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What do you think Momaday means when he calls the Kiowa migration “a journey toward...

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soysuva | Student, Grade 9 | eNotes Newbie

Posted May 19, 2011 at 12:46 PM via web

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What do you think Momaday means when he calls the Kiowa migration “a journey toward the dawn” in The Way to Rainy Mountain?

[Taken from a paragraph of the book]

"Her name was Aho, and she belonged to the last culture to evolve in North America. Her forebears came down from the high country in western Montana nearly three centuries ago. They were a mountain people, a mysterious tribe of hunters whose language has never been positively classified in any major group. In the late seventeenth century they began a long migration to the south and east. It was a journey toward the dawn, and it led to a golden age. Along the way the Kiowas were befriended by the Crows, who gave them the culture and religion of the Plains. They acquired horses, and their ancient nomadic spirit was suddenly free of the ground. They acquired Tai-me, the sacred Sun Dance doll, from that moment the object and symbol of their worship, and so shared in the divinity of the sun. Not least, they acquired the sense of destiny, therefore courage and pride. When they entered upon the southern Plains they had been transformed. No longer were they slaves to the simple necessity of survival; they were a lordly and dangerous society of fighters and thieves, hunters and priests of the sun. According to their origin myth, they entered the world through a hollow log. From one point of view, their migration was the fruit of an old prophecy, for indeed they emerged from a sunless world."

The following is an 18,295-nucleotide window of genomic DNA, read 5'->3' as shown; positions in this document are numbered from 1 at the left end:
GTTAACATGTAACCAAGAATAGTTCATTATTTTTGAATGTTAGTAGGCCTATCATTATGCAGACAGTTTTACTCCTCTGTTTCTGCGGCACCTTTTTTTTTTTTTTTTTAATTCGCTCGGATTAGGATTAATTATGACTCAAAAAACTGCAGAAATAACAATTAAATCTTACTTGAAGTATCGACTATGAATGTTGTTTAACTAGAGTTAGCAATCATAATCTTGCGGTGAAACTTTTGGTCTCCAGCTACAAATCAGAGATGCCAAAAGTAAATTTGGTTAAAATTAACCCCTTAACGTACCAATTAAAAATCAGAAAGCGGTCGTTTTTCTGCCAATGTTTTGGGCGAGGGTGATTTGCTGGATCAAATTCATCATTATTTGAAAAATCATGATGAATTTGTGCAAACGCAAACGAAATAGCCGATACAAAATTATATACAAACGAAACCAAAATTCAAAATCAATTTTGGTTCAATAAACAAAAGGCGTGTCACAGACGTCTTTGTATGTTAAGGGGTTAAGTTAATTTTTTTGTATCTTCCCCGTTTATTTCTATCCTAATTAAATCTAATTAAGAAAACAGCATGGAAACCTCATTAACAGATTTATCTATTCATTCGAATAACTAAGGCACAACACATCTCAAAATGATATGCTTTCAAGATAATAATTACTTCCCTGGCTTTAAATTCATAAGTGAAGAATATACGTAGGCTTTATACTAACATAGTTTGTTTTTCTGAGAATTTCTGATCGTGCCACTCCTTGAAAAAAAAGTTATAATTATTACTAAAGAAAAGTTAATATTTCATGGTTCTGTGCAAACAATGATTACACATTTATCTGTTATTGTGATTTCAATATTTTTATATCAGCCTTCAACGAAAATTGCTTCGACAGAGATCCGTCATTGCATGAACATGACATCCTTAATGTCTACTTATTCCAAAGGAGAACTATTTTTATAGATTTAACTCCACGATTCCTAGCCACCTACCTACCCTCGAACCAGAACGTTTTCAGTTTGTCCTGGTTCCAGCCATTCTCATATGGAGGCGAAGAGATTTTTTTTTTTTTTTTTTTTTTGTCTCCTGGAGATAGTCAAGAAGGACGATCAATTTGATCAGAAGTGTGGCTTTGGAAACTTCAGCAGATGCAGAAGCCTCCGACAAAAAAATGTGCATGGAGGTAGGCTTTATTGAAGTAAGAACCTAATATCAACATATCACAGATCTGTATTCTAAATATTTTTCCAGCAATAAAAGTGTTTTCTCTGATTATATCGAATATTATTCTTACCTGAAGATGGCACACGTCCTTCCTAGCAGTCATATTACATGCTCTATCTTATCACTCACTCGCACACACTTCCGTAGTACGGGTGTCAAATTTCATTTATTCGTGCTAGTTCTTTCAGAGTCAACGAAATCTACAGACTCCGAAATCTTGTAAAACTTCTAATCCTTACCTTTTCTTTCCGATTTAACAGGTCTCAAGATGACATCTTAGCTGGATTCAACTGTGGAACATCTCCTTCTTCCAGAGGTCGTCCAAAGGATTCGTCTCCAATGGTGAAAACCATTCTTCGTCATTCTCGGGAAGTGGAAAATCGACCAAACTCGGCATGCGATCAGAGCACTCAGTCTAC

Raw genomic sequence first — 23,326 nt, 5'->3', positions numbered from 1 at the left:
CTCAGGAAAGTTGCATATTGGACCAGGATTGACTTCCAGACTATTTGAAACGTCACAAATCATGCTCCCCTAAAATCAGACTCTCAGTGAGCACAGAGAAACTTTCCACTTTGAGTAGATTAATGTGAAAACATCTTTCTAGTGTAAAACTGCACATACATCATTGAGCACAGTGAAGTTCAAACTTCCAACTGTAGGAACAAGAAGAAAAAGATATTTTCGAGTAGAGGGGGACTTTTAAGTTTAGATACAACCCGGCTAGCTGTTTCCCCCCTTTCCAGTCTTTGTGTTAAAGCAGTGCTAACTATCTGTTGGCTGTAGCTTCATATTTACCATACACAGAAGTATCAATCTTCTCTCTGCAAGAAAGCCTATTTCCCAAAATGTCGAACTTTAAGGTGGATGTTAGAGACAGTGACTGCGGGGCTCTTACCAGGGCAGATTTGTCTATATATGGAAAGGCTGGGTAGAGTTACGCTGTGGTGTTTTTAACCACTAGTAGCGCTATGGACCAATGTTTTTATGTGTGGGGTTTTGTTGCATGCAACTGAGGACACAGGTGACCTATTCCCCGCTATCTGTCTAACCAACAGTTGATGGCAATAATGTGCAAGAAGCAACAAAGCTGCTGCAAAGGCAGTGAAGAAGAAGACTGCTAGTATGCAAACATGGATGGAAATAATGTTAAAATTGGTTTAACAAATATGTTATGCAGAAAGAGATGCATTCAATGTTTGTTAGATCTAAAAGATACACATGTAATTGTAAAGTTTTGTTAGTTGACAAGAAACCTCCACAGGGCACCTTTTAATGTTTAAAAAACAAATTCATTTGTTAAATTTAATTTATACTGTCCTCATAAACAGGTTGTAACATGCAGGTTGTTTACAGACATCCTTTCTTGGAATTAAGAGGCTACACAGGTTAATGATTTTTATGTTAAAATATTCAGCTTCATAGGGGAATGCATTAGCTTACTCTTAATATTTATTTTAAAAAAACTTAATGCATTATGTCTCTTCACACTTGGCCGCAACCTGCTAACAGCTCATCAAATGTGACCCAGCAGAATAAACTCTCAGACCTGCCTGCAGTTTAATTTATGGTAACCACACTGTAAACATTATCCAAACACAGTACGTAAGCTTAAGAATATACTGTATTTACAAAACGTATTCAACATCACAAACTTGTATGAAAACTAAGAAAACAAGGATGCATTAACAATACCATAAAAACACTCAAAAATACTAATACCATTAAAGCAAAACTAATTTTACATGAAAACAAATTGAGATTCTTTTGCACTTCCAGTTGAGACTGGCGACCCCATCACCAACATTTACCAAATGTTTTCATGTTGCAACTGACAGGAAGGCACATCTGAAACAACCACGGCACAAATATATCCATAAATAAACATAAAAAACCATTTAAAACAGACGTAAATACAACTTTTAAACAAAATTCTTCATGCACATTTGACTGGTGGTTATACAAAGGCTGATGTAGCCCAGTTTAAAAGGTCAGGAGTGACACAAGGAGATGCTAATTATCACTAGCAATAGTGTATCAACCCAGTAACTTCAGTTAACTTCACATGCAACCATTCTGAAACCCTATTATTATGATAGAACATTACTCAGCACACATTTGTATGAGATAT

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accessteacher | High School Teacher | (Level 3) Distinguished Educator

Posted May 19, 2011 at 7:14 PM (Answer #1)

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I think to answer your question you need to realise that the quote you gave is actually a metaphor. The key to working out what the author is talking about relates to the images that the word "dawn" creates in our mind. Consider the fate of Aho's tribe before their migration and note how they were described:

They were a mountain people, a mysterious tribe of hunters whose language has never been positively classified in any major group.

They were an indistinct tribal group without their own separate ethnic identity. However, their migration changed that as it triggered "a golden age" for this tribe. The migration, through the people they met and the change in location, gave the Kiowa people a new culture, which included a new religion and a sense of pride in their own tribal identity. So much so, that when they entered the southern Plains the texts tells us they had been transformed:

No longer were they slaves to the simple necessity of survival; they were a lordly and dangerous society of fighters and thieves, hunters and priests of the sun.

Thus we can understand why the metaphor is appropriate. It was a new, glorious start for the tribe, just as dawn signifies a new beginning for the world.

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